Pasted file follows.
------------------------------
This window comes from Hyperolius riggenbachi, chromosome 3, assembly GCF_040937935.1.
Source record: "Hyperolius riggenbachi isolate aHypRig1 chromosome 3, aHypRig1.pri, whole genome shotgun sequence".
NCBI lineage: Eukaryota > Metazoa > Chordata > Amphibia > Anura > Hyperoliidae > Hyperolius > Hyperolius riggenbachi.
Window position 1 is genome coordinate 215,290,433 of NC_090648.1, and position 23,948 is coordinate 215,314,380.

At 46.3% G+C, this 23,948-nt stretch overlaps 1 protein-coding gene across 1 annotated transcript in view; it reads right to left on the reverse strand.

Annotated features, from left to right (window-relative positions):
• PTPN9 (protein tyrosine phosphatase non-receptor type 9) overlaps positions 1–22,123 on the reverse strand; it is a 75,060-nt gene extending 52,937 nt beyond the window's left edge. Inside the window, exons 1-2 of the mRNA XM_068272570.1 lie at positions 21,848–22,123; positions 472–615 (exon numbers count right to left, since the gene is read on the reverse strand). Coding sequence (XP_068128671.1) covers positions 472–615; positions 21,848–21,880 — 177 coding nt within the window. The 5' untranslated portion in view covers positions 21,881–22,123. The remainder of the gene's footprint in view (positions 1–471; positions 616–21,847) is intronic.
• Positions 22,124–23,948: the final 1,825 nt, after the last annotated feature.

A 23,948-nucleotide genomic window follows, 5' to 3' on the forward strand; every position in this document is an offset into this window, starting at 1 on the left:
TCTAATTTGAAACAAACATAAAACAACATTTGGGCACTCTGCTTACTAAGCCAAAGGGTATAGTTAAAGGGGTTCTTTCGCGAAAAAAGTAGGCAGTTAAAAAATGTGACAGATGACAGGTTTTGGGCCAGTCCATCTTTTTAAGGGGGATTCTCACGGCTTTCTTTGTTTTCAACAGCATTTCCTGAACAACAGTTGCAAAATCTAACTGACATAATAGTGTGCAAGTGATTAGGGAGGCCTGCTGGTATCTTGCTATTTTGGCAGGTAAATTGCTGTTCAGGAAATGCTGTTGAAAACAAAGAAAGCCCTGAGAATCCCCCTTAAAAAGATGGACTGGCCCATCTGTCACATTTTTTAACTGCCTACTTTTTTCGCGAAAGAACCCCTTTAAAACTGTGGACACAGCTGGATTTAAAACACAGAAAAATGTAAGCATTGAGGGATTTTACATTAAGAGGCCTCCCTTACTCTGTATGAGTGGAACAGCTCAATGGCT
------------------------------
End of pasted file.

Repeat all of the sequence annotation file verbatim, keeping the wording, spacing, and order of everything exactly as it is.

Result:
This window comes from Hyperolius riggenbachi, chromosome 3, assembly GCF_040937935.1.
Source record: "Hyperolius riggenbachi isolate aHypRig1 chromosome 3, aHypRig1.pri, whole genome shotgun sequence".
NCBI lineage: Eukaryota > Metazoa > Chordata > Amphibia > Anura > Hyperoliidae > Hyperolius > Hyperolius riggenbachi.
Window position 1 is genome coordinate 215,290,433 of NC_090648.1, and position 23,948 is coordinate 215,314,380.

At 46.3% G+C, this 23,948-nt stretch overlaps 1 protein-coding gene across 1 annotated transcript in view; it reads right to left on the reverse strand.

Annotated features, from left to right (window-relative positions):
• PTPN9 (protein tyrosine phosphatase non-receptor type 9) overlaps positions 1–22,123 on the reverse strand; it is a 75,060-nt gene extending 52,937 nt beyond the window's left edge. Inside the window, exons 1-2 of the mRNA XM_068272570.1 lie at positions 21,848–22,123; positions 472–615 (exon numbers count right to left, since the gene is read on the reverse strand). Coding sequence (XP_068128671.1) covers positions 472–615; positions 21,848–21,880 — 177 coding nt within the window. The 5' untranslated portion in view covers positions 21,881–22,123. The remainder of the gene's footprint in view (positions 1–471; positions 616–21,847) is intronic.
• Positions 22,124–23,948: the final 1,825 nt, after the last annotated feature.

A 23,948-nucleotide genomic window follows, 5' to 3' on the forward strand; every position in this document is an offset into this window, starting at 1 on the left:
TCTAATTTGAAACAAACATAAAACAACATTTGGGCACTCTGCTTACTAAGCCAAAGGGTATAGTTAAAGGGGTTCTTTCGCGAAAAAAGTAGGCAGTTAAAAAATGTGACAGATGACAGGTTTTGGGCCAGTCCATCTTTTTAAGGGGGATTCTCACGGCTTTCTTTGTTTTCAACAGCATTTCCTGAACAACAGTTGCAAAATCTAACTGACATAATAGTGTGCAAGTGATTAGGGAGGCCTGCTGGTATCTTGCTATTTTGGCAGGTAAATTGCTGTTCAGGAAATGCTGTTGAAAACAAAGAAAGCCCTGAGAATCCCCCTTAAAAAGATGGACTGGCCCATCTGTCACATTTTTTAACTGCCTACTTTTTTCGCGAAAGAACCCCTTTAAAACTGTGGACACAGCTGGATTTAAAACACAGAAAAATGTAAGCATTGAGGGATTTTACATTAAGAGGCCTCCCTTACTCTGTATGAGTGGAACAGCTCAATGGCT